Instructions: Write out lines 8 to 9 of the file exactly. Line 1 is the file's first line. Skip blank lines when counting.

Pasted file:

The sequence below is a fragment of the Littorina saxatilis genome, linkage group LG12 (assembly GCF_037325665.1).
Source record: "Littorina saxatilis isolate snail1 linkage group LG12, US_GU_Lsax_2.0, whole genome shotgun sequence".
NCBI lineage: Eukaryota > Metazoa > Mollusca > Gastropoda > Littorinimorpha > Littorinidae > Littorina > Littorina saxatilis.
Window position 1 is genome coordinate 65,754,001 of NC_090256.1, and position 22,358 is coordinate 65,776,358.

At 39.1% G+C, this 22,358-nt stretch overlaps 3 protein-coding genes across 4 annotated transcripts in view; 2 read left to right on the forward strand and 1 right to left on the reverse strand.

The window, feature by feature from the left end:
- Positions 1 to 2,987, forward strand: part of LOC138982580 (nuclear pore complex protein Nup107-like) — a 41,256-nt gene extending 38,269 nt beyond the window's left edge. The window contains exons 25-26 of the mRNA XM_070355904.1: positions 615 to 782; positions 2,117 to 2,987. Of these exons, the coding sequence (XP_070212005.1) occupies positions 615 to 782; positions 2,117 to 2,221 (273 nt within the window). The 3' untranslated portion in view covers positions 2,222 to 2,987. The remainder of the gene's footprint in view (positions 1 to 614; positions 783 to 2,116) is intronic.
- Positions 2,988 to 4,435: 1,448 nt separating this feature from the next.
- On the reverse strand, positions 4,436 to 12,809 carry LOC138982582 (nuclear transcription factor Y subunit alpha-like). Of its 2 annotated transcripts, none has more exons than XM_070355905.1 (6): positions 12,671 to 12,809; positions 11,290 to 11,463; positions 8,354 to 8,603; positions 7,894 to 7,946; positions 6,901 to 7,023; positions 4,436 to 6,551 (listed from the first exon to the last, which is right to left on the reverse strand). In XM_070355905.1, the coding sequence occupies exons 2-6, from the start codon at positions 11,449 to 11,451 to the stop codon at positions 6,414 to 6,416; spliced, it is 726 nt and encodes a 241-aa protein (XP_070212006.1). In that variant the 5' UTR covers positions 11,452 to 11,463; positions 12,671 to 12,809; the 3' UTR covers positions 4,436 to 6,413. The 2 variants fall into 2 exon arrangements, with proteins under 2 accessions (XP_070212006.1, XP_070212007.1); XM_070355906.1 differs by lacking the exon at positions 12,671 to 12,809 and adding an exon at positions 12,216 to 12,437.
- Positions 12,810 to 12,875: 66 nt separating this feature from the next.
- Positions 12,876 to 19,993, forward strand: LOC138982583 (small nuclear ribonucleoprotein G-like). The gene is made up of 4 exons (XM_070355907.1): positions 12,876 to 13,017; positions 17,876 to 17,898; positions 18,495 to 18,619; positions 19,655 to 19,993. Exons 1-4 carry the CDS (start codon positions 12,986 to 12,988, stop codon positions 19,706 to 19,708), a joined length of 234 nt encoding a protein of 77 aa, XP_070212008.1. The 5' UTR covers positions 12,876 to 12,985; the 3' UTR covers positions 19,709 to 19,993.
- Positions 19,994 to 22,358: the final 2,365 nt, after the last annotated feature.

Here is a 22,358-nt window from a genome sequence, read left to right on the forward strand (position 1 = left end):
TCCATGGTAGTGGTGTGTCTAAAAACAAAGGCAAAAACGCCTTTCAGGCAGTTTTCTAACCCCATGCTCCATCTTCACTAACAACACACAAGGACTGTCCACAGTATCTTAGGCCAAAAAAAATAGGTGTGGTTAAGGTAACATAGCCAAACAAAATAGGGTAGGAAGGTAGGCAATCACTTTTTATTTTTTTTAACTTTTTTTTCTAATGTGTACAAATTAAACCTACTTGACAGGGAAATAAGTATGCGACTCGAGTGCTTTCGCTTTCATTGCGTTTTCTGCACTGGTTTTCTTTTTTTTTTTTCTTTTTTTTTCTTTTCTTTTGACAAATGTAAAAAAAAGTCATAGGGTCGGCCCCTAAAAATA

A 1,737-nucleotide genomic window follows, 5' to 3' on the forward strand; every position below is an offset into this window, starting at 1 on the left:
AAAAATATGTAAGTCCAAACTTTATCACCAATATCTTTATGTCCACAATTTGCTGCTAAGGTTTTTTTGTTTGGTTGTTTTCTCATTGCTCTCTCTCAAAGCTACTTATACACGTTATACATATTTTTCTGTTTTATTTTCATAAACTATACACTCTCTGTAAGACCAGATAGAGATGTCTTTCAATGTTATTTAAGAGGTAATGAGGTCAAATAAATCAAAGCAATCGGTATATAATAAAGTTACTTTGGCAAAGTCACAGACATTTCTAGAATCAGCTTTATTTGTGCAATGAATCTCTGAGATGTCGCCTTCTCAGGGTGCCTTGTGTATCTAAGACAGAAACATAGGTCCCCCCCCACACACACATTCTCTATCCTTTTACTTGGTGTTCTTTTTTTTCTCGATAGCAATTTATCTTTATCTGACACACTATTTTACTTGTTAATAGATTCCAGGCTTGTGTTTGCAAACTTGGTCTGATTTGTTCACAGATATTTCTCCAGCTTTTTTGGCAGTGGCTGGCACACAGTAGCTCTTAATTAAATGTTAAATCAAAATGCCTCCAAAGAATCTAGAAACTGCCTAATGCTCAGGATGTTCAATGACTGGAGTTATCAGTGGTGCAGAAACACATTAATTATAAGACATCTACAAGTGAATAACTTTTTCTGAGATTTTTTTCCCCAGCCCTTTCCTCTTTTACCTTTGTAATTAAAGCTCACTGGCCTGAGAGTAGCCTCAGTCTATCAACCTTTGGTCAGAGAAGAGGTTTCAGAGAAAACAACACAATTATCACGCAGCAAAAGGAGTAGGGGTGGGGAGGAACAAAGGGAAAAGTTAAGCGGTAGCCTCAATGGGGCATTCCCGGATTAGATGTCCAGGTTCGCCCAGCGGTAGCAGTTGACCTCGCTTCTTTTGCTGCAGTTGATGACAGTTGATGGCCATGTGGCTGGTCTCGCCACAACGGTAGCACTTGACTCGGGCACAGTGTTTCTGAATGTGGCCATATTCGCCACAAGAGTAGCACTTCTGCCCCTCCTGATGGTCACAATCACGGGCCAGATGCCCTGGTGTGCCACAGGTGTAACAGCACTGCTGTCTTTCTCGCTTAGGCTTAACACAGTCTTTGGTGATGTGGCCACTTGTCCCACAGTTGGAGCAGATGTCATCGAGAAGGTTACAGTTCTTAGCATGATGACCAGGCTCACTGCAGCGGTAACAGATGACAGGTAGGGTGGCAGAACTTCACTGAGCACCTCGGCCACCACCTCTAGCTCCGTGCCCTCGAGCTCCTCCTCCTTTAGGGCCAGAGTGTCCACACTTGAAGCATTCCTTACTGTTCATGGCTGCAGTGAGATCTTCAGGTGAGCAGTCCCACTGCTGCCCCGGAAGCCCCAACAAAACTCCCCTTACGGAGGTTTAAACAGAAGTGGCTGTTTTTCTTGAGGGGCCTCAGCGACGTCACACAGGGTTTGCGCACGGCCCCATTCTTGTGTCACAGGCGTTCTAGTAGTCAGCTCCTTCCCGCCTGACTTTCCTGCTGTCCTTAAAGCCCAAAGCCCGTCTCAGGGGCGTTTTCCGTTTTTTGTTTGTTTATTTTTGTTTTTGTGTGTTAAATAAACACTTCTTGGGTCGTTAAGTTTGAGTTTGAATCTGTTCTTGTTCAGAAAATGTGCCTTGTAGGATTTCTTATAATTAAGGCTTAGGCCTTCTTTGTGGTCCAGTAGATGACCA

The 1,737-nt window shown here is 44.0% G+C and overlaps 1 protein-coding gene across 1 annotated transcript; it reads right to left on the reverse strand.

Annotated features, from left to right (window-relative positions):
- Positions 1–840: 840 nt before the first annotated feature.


- Positions 2,988 to 4,435: 1,448 nt separating this feature from the next.
- On the reverse strand, positions 4,436 to 12,809 carry LOC138982582 (nuclear transcription factor Y subunit alpha-like). Of its 2 annotated transcripts, none has more exons than XM_070355905.1 (6): positions 12,671 to 12,809; positions 11,290 to 11,463; positions 8,354 to 8,603; positions 7,894 to 7,946; positions 6,901 to 7,023; positions 4,436 to 6,551 (listed from the first exon to the last, which is right to left on the reverse strand). In XM_070355905.1, the coding sequence occupies exons 2-6, from the start codon at positions 11,449 to 11,451 to the stop codon at positions 6,414 to 6,416; spliced, it is 726 nt and encodes a 241-aa protein (XP_070212006.1). In that variant the 5' UTR covers positions 11,452 to 11,463; positions 12,671 to 12,809; the 3' UTR covers positions 4,436 to 6,413. The 2 variants fall into 2 exon arrangements, with proteins under 2 accessions (XP_070212006.1, XP_070212007.1); XM_070355906.1 differs by lacking the exon at positions 12,671 to 12,809 and adding an exon at positions 12,216 to 12,437.